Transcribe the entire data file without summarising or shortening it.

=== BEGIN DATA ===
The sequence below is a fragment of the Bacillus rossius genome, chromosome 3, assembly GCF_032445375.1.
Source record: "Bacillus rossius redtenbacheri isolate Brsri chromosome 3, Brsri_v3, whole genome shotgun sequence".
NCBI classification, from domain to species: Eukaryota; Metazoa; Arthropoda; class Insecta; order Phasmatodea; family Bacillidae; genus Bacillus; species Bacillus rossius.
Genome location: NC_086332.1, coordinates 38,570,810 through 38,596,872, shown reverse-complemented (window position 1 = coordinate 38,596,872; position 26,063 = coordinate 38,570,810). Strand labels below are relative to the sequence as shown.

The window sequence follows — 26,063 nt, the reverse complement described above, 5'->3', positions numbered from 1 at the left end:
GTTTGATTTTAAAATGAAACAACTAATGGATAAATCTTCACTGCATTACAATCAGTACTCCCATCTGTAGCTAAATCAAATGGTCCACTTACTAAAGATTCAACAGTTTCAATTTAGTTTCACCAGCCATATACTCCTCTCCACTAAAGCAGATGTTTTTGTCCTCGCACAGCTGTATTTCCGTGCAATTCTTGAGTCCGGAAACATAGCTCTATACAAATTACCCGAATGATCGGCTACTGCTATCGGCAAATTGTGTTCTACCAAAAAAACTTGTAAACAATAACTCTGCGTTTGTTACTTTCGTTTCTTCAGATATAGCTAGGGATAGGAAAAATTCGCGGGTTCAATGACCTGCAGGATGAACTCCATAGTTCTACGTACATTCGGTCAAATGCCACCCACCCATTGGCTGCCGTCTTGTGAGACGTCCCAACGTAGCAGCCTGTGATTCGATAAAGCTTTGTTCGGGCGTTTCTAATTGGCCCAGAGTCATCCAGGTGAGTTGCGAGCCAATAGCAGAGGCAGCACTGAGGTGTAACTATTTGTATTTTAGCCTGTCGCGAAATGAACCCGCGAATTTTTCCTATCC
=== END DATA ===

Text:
The sequence below is a fragment of the Bacillus rossius genome, chromosome 3, assembly GCF_032445375.1.
Source record: "Bacillus rossius redtenbacheri isolate Brsri chromosome 3, Brsri_v3, whole genome shotgun sequence".
NCBI classification, from domain to species: Eukaryota; Metazoa; Arthropoda; class Insecta; order Phasmatodea; family Bacillidae; genus Bacillus; species Bacillus rossius.
Genome location: NC_086332.1, coordinates 38,570,810 through 38,596,872, shown reverse-complemented (window position 1 = coordinate 38,596,872; position 26,063 = coordinate 38,570,810). Strand labels below are relative to the sequence as shown.

The window sequence follows — 26,063 nt, the reverse complement described above, 5'->3', positions numbered from 1 at the left end:
GTTTGATTTTAAAATGAAACAACTAATGGATAAATCTTCACTGCATTACAATCAGTACTCCCATCTGTAGCTAAATCAAATGGTCCACTTACTAAAGATTCAACAGTTTCAATTTAGTTTCACCAGCCATATACTCCTCTCCACTAAAGCAGATGTTTTTGTCCTCGCACAGCTGTATTTCCGTGCAATTCTTGAGTCCGGAAACATAGCTCTATACAAATTACCCGAATGATCGGCTACTGCTATCGGCAAATTGTGTTCTACCAAAAAAACTTGTAAACAATAACTCTGCGTTTGTTACTTTCGTTTCTTCAGATATAGCTAGGGATAGGAAAAATTCGCGGGTTCAATGACCTGCAGGATGAACTCCATAGTTCTACGTACATTCGGTCAAATGCCACCCACCCATTGGCTGCCGTCTTGTGAGACGTCCCAACGTAGCAGCCTGTGATTCGATAAAGCTTTGTTCGGGCGTTTCTAATTGGCCCAGAGTCATCCAGGTGAGTTGCGAGCCAATAGCAGAGGCAGCACTGAGGTGTAACTATTTGTATTTTAGCCTGTCGCGAAATGAACCCGCGAATTTTTCCTATCC